A global rights organization has accused Pakistani police of using "abusive measures" in an escalating confrontation with former prime minister Imran Khan's supporters amid a worsening political environment within the nuclear-armed country.
Human Rights Watch said Tuesday that police had charged protesters with batons and detained them under sweeping counterterrorism laws.
"The use of Pakistan's vague and overbroad anti-terrorism provisions against opposition protesters is very worrying," said Patricia Gossman, the associate Asia director at the U.S.-based watchdog, in a statement.
She urged Pakistani authorities to charge protesters under "appropriate" laws if they believed that Khan or his supporters' actions had resulted in violence or constituted a real threat to public safety.
Thousands of supporters of Khan's opposition Pakistan Tehreek-e-Insaf (PTI) political party have clashed with police over the past week outside a courthouse in the capital, Islamabad, and near his residence in the eastern city of Lahore.
The clashes erupted after authorities attempted to force the opposition leader to appear in court in connection with various cases brought against him.
Police have fired tear gas, water cannons and rubber bullets against protesters and charged them with batons, prompting PTI workers to attack law enforcement personnel with sticks and stones. The violence has injured dozens of people on both sides and damaged several vehicles.
Authorities have since charged Khan, 70, and scores of his party members with terrorism offenses, rioting, assault on police and criminal intimidation.
Fawad Chaudhry, a central PTI leader, claimed in a tweet Tuesday that an ongoing police crackdown on his party has led to the arrest of more than 500 party workers.
Police have confirmed rounding up more than 200 protesters in Islamabad and scores of others in Lahore, saying raids were being carried out to arrest more in connection with the clashes.
"All sides should display restraint and respect for human rights and the rule of law," Gossman said. "It is vitally important for the police to respect the right to the peaceful assembly while holding those responsible for unlawful violence to account."
Khan, the cricket hero-turned-prime minister, was removed from office in a parliamentary no-trust vote last April, toppling his nearly four-year-old government and paving the way for the then-opposition leader, Shehbaz Sharif, to become the prime minister of a new coalition government.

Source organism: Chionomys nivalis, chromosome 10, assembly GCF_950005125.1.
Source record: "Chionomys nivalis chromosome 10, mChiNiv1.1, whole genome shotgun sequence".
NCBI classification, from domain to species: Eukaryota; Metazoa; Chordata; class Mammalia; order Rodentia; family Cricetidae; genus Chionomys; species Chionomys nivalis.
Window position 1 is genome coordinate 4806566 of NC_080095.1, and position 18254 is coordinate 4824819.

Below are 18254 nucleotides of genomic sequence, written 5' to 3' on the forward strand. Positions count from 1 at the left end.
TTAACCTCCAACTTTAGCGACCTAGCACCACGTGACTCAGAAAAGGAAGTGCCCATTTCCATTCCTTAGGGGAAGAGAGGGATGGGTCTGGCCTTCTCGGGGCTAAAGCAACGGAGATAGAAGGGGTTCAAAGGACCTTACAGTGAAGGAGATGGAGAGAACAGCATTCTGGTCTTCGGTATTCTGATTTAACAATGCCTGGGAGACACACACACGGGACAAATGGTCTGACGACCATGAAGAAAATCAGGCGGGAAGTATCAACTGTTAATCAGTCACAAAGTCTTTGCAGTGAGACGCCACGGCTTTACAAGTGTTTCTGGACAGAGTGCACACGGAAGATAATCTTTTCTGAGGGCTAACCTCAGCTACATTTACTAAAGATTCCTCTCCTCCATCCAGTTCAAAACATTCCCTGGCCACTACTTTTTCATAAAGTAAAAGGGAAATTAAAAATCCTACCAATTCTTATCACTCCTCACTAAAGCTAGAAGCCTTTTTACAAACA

The deposed Pakistani leader has since been demanding a new election, calling his removal illegal. He has held massive protest rallies across the country to promote his case, with thousands of people attending the gatherings. Recent surveys indicate Khan is the most popular politician in Pakistan.
Khan was shot and wounded during a protest rally last November. He accused Sharif and an unnamed army general, among others, of plotting to kill him. Since then, he has urged the courts to allow him to appear virtually in dozens of cases brought against him — due to the threats on his life.
Sharif has rejected Khan's demand for early elections, saying they would be held as scheduled later this year when the current parliament completes its mandatory five-year term.
Khan's party says the government has brought 97 legal cases against him since his ouster, including sedition, terrorism, blasphemy, and corruption charges. He appeared before a provincial high court in Lahore Tuesday and secured protective bail in fresh terrorism cases against him, his lawyers said.
The PTI chief rejects the allegations, calling them "fake" and part of alleged efforts by Sharif and the military to have him arrested or disqualified from national politics in the wake of his party's popularity and sweeping victories in recent elections.
The government denies Khan's charges. Some ministers have lately even called for outlawing the PTI.
“Gang of Militants"
On Monday Sharif chaired a meeting of his coalition partners where Khan's party was denounced as a "gang of militants."
A post-meeting statement said the government could not tolerate "this enmity against the state" and decided "that action would be taken according to the law," the state-run Associated Press of Pakistan news agency reported Tuesday.
Pakistan's parliament has been convened for a special joint session on Wednesday where lawmakers would "take important decisions" to enforce the state's authority, the news agency reported, without elaborating.
The ousted prime minister launched his PTI (which translates to Pakistan Movement of Justice in the local language) 25 years ago to enter Pakistani politics after leading the national team in winning the 1992 Cricket World Cup and establishing an internationally recognized charity hospital for cancer patients in Lahore.
Political tensions have risen as the country of about 220 million people is on the brink of financial default, with inflation rising to historical levels and foreign exchange reserves sinking to record lows.